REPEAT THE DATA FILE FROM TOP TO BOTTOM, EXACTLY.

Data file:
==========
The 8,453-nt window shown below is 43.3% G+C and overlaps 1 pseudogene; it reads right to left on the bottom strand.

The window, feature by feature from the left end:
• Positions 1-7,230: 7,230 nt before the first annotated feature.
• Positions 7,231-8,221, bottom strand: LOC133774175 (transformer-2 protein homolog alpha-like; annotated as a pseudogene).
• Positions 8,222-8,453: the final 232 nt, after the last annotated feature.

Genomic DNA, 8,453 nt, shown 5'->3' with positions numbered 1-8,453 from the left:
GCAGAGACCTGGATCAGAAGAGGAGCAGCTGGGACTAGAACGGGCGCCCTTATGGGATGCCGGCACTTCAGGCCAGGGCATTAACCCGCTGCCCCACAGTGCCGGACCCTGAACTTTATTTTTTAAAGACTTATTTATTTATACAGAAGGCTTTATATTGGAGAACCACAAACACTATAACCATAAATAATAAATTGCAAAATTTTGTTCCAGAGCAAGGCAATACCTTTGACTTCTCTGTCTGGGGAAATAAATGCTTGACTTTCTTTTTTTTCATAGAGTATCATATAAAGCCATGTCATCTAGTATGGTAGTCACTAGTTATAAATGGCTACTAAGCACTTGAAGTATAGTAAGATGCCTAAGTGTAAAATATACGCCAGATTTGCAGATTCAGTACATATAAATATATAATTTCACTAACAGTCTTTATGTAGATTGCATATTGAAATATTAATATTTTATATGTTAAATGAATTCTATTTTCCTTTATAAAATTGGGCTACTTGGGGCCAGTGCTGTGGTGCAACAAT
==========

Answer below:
The 8,453-nt window shown below is 43.3% G+C and overlaps 1 pseudogene; it reads right to left on the bottom strand.

The window, feature by feature from the left end:
• Positions 1-7,230: 7,230 nt before the first annotated feature.
• Positions 7,231-8,221, bottom strand: LOC133774175 (transformer-2 protein homolog alpha-like; annotated as a pseudogene).
• Positions 8,222-8,453: the final 232 nt, after the last annotated feature.

Genomic DNA, 8,453 nt, shown 5'->3' with positions numbered 1-8,453 from the left:
GCAGAGACCTGGATCAGAAGAGGAGCAGCTGGGACTAGAACGGGCGCCCTTATGGGATGCCGGCACTTCAGGCCAGGGCATTAACCCGCTGCCCCACAGTGCCGGACCCTGAACTTTATTTTTTAAAGACTTATTTATTTATACAGAAGGCTTTATATTGGAGAACCACAAACACTATAACCATAAATAATAAATTGCAAAATTTTGTTCCAGAGCAAGGCAATACCTTTGACTTCTCTGTCTGGGGAAATAAATGCTTGACTTTCTTTTTTTTCATAGAGTATCATATAAAGCCATGTCATCTAGTATGGTAGTCACTAGTTATAAATGGCTACTAAGCACTTGAAGTATAGTAAGATGCCTAAGTGTAAAATATACGCCAGATTTGCAGATTCAGTACATATAAATATATAATTTCACTAACAGTCTTTATGTAGATTGCATATTGAAATATTAATATTTTATATGTTAAATGAATTCTATTTTCCTTTATAAAATTGGGCTACTTGGGGCCAGTGCTGTGGTGCAACAAT